Facebook Reveals New Advertising Tactics, Including External Website Tracking
On Thursday morning Facebook announced a host of changes to its advertisements, including tracking on sites outside of Facebook.com, and an option for you to adjust your ad preferences.
Currently, the ads you see on Facebook are based on your activity within the social media network. Expressing an interest in a certain band, or liking a page about “Game of Thrones” will influence what type of targeted ads show up in your feed. Soon, Facebook says, the site will also begin using information from the websites and apps you visit outside Facebook, too.
You can block that tracking, and ads based on your extra-Facebook Web surfing, by following these instructions from the Digital Advertising Allowance. In fact, that website lets you block a whole bunch of Internet advertisers who are tracking your movements, too.
This is a common practice among large media companies, who use little tracking mechanisms called cookies to see what you’re doing outside of their site so that they can better target ads toward you within it. Google, Yahoo, and Microsoft, to name a few, are all currently using this advertising strategy.
Separate from the cookie announcement, Facebook is also premiering a new tool, accessible via every ad on Facebook, explaining why you’re being shown an ad, and allowing you to adjust your interests to prevent or encourage targeted marketing.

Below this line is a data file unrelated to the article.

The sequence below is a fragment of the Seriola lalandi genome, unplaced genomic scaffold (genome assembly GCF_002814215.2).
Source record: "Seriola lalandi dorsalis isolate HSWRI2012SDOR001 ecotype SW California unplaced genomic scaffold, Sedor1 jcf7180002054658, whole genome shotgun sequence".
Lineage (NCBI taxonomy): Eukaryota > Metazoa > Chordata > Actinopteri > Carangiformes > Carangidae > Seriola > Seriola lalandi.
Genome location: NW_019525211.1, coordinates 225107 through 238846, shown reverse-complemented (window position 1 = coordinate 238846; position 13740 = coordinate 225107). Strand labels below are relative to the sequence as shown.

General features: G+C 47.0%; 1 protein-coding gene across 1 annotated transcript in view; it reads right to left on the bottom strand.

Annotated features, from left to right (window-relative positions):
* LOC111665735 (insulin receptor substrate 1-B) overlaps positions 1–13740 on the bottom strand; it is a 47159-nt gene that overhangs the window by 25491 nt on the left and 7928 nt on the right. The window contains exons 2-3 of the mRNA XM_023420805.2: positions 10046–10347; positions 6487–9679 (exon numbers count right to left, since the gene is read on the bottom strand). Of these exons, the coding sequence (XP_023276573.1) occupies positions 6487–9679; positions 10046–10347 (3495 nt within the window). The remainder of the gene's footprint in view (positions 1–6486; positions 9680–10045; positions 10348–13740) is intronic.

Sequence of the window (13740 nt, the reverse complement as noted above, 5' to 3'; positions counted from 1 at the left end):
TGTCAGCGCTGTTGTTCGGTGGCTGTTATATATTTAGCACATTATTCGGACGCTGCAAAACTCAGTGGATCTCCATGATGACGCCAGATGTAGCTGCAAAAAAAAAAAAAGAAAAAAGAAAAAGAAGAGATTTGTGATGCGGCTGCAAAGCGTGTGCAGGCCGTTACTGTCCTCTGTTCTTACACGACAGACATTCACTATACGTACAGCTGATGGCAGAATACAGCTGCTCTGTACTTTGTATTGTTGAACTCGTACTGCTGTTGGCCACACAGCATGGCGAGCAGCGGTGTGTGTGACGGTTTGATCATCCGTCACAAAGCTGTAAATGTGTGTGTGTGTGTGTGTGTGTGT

With the premiere of the ad preferences tool, you can have more control over how Facebook interprets your activity. Say you write a Facebook post, asking your friends if they have extra tent you can borrow for a camping trip. You might not be a big camper. In fact, you could just be tagging along with some friends on a once-a-year trip. Facebook’s current model may interpret that post as a sign that you need camping supplies. If an ad for that shows up in your feed, you can simply click through and adjust the settings in your advertising profile to indicate that you are not really an outdoors person.
As a result, you’ll get ads that are more relevant to you—one of the top things Facebook says people tell the company they want to see.
What Facebook doesn’t mention as a request, but I suspect is far more overwhelming, is that people don’t want to see ads at all. Let alone ones that creep on their personal information to reach them. But don’t expect ads to disappear from Facebook anytime soon.
It’s likely the company—which has long been plagued by accusations of exploiting people’s personal information for advertising revenue—has come up with a new strategy to win people over: Getting individuals to participate in their advertising program, so they feel like they have a smidgen of personal control. Facebook gains the trust of their users, and advertisers get more relevant information (for which they may, in fact, pay even more money). Ultimately, for you and me? We just get less irrelevant advertisements about tents.
The advertising preferences tool will be available for US Facebookers in the next couple of weeks.